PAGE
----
Monthly Archives: November 2010

Path, and why I’m liking it

Path‘s a new little social iPhone application which has gained some attention over the last week.

It calls itself a ‘personal network’, largely because you’re limited to 50 contacts. This, as you can imagine in a world where hundreds of Facebook friends and thousands of Twitter followers rule, is one of the aspects which has caught people’s attention most.

Path’s thinking is that with only 50 contacts max, you’ll think carefully about who’s in your network and subsequently be more comfortable about what you might be sharing with them. I like that.

I also like the fact that it’s picture based. It’s very simple. You take a picture with your iPhone, say what it is, where it is and who’s in it (though it doesn’t force you to include all of these) and then you post it. That’s it. It’s a bit like Foursquare, or Facebook’s Places, but uses pictures instead of only text. I like that too.

The way it presents the pictures from your friends is very nice. A letterbox crop until you touch it and then expanding to the full image. Like.

There are a couple of things that I think would add to it. The main one would be being able to comment on other people’s pictures. I’d also like to be able to use any of the images on my camera. I’ve taken a couple of pictures with my phone that I’ve subsequently thought I’d have like to have stuck on Path and can’t see a way to.

So is there a point to Path? I’m not sure as yet. I’m enjoying it, but I’m not sure whether I’ll continue to do so. It really needs – as ever – more of my friends and contacts using it. 50 contacts might seem restrictive to some, but I’ve only got five right now. It would be easy to dismiss it as not very useful. But a lot of people did that with Twitter at launch (myself included) and have changed their minds now (myself included).

I do find the idea of capping the number of people you can have in an online network interesting though, and was wondering whether the same limits might be useful in other places. Perhaps a number of different and small niche networks for specific areas of interest would be a good idea? I already run two Twitter accounts for instance.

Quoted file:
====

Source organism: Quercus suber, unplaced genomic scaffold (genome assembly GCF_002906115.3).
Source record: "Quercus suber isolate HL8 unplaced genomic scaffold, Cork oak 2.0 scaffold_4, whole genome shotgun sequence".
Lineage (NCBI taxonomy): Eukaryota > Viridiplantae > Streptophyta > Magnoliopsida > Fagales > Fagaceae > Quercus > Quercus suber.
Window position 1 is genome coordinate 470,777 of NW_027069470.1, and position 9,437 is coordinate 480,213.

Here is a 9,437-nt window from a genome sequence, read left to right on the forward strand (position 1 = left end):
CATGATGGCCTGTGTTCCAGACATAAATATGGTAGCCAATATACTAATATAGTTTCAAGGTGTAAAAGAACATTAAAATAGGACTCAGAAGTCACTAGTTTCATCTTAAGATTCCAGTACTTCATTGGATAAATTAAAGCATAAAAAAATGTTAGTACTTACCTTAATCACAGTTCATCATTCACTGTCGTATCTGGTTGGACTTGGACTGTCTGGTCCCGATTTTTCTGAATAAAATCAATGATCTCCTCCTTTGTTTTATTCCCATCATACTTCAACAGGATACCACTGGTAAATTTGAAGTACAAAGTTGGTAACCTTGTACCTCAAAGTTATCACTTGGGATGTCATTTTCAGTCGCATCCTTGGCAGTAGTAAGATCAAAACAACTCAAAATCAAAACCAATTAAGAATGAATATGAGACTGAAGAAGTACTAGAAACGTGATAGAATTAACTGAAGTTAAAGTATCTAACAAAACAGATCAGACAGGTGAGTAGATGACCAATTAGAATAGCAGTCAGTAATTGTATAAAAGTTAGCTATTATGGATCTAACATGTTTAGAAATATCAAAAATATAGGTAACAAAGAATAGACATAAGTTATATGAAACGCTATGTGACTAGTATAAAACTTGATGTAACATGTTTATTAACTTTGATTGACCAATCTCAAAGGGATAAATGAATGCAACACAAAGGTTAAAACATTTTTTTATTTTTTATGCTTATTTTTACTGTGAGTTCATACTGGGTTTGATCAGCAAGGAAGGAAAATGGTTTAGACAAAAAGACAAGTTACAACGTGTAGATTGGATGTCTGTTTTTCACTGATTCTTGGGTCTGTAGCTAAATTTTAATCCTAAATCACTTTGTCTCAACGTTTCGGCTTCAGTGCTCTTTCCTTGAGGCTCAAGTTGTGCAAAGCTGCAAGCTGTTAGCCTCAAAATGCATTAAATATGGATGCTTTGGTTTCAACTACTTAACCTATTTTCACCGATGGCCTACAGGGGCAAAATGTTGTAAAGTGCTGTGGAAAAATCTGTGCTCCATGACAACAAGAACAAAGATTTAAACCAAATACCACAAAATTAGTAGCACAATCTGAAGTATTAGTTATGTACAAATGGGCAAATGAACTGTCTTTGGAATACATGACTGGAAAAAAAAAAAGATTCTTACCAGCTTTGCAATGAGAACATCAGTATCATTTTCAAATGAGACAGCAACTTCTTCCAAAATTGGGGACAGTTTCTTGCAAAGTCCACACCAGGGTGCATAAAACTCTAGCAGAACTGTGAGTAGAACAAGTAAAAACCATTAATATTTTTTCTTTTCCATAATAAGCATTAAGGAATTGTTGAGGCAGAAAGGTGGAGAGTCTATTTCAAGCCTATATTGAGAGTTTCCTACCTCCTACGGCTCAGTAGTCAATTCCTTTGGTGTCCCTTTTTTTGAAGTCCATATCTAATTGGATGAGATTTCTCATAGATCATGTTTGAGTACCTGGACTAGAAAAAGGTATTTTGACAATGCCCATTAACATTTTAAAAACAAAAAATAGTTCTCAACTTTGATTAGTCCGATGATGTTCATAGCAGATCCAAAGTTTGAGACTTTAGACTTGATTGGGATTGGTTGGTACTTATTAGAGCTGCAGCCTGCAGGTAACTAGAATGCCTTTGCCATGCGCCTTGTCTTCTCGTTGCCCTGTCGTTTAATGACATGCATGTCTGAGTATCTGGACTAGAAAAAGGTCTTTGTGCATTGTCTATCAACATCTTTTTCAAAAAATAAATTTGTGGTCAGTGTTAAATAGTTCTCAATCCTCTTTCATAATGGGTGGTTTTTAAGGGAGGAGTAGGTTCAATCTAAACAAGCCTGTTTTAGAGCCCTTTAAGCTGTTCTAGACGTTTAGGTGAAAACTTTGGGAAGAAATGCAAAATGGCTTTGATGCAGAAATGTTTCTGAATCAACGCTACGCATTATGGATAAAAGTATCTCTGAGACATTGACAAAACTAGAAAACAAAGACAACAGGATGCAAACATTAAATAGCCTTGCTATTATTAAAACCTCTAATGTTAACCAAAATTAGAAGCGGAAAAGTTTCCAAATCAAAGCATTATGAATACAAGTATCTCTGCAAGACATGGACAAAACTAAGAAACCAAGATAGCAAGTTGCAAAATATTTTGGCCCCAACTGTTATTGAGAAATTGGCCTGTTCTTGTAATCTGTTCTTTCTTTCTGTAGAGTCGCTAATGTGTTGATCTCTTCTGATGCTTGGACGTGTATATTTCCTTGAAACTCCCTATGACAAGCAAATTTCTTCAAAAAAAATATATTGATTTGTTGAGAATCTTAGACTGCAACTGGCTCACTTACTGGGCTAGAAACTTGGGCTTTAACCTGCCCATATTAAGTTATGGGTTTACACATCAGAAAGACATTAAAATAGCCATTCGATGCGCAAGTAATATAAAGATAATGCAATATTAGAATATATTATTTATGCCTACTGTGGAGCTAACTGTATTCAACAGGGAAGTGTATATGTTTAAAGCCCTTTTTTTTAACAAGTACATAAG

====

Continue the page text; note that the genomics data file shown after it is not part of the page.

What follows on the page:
Of course it depends on the type of content you’re posting in the network. I’m more than happy for my LinkedIn network to grow as big as it might like to, as long as I genuinely know every person in it (even if not very well). I certainly think that the breadth of my Facebook network makes me think twice about some of the content I post there, which it shouldn’t do really, so I reckon I could do with shrinking that one a bit.

Food for thought.

PR Week digital ramble

PRW_DIGI10_Shine_021

As requested, here’s a pdf of the Shine essay in the PR Week digital supplement, penned by your’s truly. As such, it’s a bunch of old pony.

(NB: I’m not entirely sure that I’m allowed to post this up here. It might upset the powers that be at PR Week. If so, let me know and I’ll take it down.)

Ad agencies transforming. As discussed.

About 10 months ago I posted this following an essay by Edelman‘s Jackie Cooper. Jackie’s essay was called “Why It’s Time for Ad Agencies to Admit defeat” and in it she claimed (as many people have done over the past few years) that PR agencies rather than ad agencies were the ones best placed to take advantage of the brave new world of communications.

My point was that she was ignoring the fact that ad agencies might be able to adapt and evolve, and also the not insignificant advantage that they already hold the vast majority of a client’s marketing budget and therefore had the relatively simpler task of persuading a client to spend it in a different way.

This morning I read this piece in The Guardian: “Digital technology and social networking breathe new life into advertising.”

Wonderful thing, evolution.

Media relations…still got it

As featured on The Media Blog (and Twitter, obviously).

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